As a graduate of the UW Certificate in Fiber Arts, and a SDA member I am no stranger to critique groups or the various methods used. Some have been very useful and some – well not so much. I am betting that many other SDA members have had the same experience which is why I wanted to tell you about The Field-Seattle, an organization that specializes in bringing artists together to learn the fine art of giving feedback and to help them deepen their own work.
The way the The Field-Seattle works is different from most of the critique methodologies that I have previous experienced. When you present, you show your work but do not talk about it. So you are not putting it into context. I think this is a good thing. By not saying what you are trying to accomplish or what your inspiration was you are not creating a metric by which the work will be judged. This approach allows for more independent thought.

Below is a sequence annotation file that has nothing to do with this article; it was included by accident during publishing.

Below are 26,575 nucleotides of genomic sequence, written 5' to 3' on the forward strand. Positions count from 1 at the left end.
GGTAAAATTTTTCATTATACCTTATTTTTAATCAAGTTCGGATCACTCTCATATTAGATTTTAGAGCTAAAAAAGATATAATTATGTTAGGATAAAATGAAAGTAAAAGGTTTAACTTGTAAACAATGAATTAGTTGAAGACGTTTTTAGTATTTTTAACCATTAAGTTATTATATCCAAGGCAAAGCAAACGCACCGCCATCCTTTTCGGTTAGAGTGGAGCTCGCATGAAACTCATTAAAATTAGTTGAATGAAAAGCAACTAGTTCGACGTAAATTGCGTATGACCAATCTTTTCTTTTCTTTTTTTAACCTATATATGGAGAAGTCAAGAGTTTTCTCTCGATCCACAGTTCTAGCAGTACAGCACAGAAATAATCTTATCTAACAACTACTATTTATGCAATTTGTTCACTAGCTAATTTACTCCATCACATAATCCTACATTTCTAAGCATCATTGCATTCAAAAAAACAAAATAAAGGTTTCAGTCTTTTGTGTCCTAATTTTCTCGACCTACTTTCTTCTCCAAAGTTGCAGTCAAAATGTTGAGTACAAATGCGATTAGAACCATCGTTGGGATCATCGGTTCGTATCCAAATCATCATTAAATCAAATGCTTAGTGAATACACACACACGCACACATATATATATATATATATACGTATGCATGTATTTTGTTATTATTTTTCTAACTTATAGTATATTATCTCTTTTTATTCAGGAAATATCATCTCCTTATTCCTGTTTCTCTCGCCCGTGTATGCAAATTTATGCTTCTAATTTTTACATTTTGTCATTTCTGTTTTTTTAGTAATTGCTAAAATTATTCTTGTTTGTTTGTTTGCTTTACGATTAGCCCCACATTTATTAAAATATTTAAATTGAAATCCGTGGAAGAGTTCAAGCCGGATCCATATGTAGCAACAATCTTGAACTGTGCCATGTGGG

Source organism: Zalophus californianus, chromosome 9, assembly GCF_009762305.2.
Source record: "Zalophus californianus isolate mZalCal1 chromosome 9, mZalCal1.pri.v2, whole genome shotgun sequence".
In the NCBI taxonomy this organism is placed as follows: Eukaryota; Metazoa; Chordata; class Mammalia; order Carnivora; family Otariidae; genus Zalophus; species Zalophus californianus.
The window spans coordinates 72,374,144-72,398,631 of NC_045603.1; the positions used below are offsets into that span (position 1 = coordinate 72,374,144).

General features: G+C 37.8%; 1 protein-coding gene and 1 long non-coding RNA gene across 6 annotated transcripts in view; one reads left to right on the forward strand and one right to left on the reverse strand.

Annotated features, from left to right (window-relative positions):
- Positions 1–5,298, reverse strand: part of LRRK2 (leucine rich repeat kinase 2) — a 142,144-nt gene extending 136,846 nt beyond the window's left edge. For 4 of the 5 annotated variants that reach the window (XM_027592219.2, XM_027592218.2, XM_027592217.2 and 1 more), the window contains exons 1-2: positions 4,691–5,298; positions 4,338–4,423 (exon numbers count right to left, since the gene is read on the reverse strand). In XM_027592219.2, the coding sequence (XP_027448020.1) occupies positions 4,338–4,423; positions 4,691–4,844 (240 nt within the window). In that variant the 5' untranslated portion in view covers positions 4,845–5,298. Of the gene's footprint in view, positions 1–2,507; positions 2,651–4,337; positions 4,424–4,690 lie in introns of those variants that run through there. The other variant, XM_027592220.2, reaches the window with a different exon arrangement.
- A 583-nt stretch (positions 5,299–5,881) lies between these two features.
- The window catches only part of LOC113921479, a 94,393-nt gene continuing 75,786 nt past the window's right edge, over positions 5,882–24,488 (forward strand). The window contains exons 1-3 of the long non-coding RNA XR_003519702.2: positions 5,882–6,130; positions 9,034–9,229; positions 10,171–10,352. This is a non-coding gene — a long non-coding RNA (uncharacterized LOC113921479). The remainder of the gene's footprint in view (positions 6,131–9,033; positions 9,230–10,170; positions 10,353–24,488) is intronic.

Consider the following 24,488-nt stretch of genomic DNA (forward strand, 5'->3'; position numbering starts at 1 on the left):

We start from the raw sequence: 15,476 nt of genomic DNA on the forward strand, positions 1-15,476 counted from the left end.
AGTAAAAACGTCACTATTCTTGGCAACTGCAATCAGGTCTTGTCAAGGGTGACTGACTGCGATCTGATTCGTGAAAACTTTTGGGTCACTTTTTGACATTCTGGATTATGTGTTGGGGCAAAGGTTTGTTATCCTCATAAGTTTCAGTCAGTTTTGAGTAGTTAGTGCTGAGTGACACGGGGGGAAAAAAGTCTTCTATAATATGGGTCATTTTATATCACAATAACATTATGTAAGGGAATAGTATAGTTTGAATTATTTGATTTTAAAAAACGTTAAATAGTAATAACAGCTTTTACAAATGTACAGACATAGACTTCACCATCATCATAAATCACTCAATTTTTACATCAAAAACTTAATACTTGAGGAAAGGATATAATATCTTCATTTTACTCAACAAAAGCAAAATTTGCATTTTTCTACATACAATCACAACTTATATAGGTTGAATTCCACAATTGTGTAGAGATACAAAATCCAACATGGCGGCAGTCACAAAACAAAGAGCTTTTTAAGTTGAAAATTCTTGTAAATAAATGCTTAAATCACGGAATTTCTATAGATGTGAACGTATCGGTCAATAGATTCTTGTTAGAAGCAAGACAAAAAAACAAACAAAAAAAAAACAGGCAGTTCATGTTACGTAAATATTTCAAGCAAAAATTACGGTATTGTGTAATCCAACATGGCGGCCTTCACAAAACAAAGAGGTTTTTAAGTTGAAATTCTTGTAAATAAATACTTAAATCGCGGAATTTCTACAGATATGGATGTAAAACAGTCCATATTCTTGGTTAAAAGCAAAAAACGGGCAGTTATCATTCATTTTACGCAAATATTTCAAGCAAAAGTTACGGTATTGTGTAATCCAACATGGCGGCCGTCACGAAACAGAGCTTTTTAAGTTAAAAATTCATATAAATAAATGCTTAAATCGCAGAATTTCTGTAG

The responses you receive in the field work are very pointedly not about whether someone likes it or how successful you are at achieving your goal. Nor are there suggestions about how to technically improve the piece but rather the feedback is about what they see and how they respond to what they see. This is very useful information.
The question for the artist becomes, is this what I meant to evoke. Are they seeing things that I didn’t intentionally mean to incorporate into the piece? Does the feedback suggest avenues that I haven’t considered. The artist then has the option to decide whether he or she wants to respond to that feedback. It gives the artist autonomy.
Icing on the cake is the fact that you are bringing artists together from very different mediums; so you don’t have a fabric centric ideology. It can be invigorating. And you learn to see more clearly by responding to other’s work.
If this intrigues you, I encourage you to go to the site and read more about The Field-Seattle. There is a good blog article on getting started with reflective feedback. The last session this fall is starting on November 7th for five weeks with conceptual artist, Mimi Allin. It’s going to be good. Mary Hubbard
Full disclosure – I volunteer for The Field- Seattle as I do for SDA.
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